#Loeries2018: Welcome to the hypermarket
The second speaker at the 2018 DStv Seminar of Creativity was Lethepu Matshaba, vice president of Homecare Southern Africa at Unilever SA, who spoke on the relevance of creativity in a hyper-fragmented world.
Lethepu Matshaba, Vice President Homecare Southern Africa, Unilever, South Africa © Al Nicoll, Gallo Images.
Matshaba said the world is bi-polar, operating in a realm of polar opposites such as traditional vs modern principles, age vs youth, haves vs have nots and men vs women.
With all these aspects constantly at play, we are now looking at a multi-polar consumer in a hyperactive market and the creative industry can no longer afford to simplify and segment in the ‘haves and have nots’ space.
The pace will never be slow again
According to Matshaba, we are experiencing a multitude of hyper fragmentation across all sectors of the industry, with a ‘hyper’ active market and consumer with the following characteristics:
- The hyper-segmented consumer, who seeks convenience at the cost of brand loyalty
- The hyper-connected consumer – With 2.7bn consumers connected online globally
- Hyper convenience – We already see the e-commerce industry growing at a phenomenal rate, and Matshaba says that by 2020, 50% of all online searches will be voice searches
- Hyper empowered – The consumer journey is ever-more critical to advertising, as the consumer is unafraid and empowered to let brands know what they want
- Hyper glocal – Global knowledge can, should and is being used in a local context, thanks to technology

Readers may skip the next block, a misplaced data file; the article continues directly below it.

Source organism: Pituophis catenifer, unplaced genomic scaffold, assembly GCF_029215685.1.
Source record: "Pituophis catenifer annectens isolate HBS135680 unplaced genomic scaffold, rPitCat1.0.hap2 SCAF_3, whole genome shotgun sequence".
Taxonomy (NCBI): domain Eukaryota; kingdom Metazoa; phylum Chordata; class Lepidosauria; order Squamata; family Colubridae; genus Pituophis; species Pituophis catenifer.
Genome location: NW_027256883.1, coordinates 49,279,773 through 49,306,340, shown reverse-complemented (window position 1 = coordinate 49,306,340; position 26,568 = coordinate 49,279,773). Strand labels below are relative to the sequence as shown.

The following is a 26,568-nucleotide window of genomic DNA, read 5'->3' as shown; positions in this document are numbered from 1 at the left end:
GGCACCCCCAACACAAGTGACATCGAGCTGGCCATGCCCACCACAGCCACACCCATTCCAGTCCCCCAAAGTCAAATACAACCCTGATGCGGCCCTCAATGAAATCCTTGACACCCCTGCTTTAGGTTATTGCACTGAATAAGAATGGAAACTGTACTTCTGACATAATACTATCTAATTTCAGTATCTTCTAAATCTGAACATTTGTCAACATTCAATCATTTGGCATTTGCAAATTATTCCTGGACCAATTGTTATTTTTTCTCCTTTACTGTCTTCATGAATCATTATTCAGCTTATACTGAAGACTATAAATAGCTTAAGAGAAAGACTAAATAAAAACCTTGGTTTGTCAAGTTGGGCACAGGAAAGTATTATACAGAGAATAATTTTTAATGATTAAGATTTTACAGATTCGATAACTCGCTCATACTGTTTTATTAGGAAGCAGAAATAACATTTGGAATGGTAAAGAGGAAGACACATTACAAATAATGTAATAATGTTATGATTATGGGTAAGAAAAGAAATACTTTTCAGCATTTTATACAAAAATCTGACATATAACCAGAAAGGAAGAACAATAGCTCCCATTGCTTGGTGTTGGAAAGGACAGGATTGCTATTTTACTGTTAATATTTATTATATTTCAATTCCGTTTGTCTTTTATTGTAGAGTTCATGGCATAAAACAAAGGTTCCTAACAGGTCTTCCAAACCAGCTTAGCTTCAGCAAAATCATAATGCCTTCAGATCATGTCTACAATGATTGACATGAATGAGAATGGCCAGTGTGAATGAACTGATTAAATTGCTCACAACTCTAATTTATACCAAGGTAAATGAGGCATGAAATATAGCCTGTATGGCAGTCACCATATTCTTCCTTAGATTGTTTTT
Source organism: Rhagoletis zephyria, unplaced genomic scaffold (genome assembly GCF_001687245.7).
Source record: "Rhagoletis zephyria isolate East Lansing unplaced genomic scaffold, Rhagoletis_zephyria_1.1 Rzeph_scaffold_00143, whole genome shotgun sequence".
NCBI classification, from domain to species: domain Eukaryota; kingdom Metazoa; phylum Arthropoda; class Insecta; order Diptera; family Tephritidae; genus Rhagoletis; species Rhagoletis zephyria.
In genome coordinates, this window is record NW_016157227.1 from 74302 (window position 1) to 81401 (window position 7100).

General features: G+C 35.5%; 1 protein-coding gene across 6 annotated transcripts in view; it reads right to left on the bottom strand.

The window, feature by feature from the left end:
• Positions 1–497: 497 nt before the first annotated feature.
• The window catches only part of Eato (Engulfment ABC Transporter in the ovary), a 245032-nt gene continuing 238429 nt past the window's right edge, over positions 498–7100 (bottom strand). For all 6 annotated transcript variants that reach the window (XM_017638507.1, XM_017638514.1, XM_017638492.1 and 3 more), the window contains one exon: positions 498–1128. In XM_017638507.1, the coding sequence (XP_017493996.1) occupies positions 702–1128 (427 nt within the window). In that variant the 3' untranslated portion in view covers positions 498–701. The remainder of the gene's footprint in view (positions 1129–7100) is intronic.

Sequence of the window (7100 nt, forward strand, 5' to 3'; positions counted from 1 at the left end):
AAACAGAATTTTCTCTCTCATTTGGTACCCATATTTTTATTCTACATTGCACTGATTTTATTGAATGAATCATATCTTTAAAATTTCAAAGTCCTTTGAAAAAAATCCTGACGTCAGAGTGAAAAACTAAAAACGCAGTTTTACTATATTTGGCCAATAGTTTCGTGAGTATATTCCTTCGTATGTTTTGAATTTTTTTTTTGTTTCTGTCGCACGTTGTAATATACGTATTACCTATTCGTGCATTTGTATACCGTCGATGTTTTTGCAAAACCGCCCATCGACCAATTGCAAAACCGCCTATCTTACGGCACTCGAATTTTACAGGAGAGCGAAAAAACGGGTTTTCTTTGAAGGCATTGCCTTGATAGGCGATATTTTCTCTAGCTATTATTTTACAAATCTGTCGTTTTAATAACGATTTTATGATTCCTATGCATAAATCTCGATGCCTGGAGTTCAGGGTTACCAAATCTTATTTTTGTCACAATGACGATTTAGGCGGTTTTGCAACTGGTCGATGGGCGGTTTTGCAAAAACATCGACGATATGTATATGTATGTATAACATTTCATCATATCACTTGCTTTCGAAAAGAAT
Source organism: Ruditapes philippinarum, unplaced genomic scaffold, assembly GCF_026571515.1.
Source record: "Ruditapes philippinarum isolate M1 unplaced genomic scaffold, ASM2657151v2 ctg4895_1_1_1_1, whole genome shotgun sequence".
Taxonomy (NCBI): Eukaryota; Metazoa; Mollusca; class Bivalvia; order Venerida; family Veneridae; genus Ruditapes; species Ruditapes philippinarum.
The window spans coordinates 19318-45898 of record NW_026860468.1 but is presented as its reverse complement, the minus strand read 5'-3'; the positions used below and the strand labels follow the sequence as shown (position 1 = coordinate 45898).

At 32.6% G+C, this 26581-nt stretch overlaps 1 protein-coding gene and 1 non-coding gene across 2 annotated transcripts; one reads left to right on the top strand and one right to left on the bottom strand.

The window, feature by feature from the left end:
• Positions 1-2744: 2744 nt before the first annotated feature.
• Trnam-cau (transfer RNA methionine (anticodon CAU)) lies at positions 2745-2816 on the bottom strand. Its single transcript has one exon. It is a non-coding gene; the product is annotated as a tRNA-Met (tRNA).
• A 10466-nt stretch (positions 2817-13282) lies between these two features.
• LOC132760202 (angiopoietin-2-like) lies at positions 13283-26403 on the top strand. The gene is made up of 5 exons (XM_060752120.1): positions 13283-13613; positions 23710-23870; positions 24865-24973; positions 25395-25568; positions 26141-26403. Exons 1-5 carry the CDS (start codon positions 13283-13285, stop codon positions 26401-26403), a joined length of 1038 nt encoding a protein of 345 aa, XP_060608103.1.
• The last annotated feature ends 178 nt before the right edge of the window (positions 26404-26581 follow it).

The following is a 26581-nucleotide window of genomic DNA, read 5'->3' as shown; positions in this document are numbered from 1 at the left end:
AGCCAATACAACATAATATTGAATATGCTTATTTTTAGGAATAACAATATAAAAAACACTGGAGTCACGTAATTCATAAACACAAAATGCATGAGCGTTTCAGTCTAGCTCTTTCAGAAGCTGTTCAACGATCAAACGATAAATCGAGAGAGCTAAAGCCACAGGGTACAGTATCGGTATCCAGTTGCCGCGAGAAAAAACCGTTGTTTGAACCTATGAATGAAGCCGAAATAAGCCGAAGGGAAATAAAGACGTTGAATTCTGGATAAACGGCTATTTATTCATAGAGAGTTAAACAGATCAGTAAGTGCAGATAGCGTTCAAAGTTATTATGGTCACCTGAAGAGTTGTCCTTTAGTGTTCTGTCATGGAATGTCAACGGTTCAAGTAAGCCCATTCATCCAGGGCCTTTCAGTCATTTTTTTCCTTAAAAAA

- Hyper fragile – There will be an extra one-billion consumers in the world by 2020. Matshaba says that brands need to work harder to differentiate themselves.
What does this mean?
First of all, it means that creativity is everyone’s business, according to Matshaba.
She explained “business model disruption” by referring to Unilever’s recent redesign of the C4G (Connected 4 Growth) programme that sees the company evolve in both its global and local innovations, with the focus being on the power of purpose-led brands (with Dove as a good example) that connect more fundamentally with the consumer.
In essence, a purpose-led brand makes for a good business case and has a meaningful impact on the environment of the business/brand.
“A brand without a purpose is just a product,” said Matshaba. She explained that brands should keep people at heart, and that being closer to the consumer is key in building a lasting relationship.
Diversity and creativity are more important than ever in this growing consumer market - Matshaba commented, “If two of us are the same, one of is irrelevant,” which sums up the need established for individuality in the industry perfectly.
She went on to say that risk taking is essential when trying to appeal to consumers and that we need to take risks and be bold, or consumers will do it for us. The example she used was the Axe Is it OK for guys... ad:
Concluding her talk, Matshaba said we should continue to learn and pivot as we go along if we are to survive in the ever-changing, hyper-active consumer space.
Read more: Loeries, Loerie Awards, Unilever SA, Loerie Awards, Angie White, Lethepu Matshaba, DStv Seminar of Creativity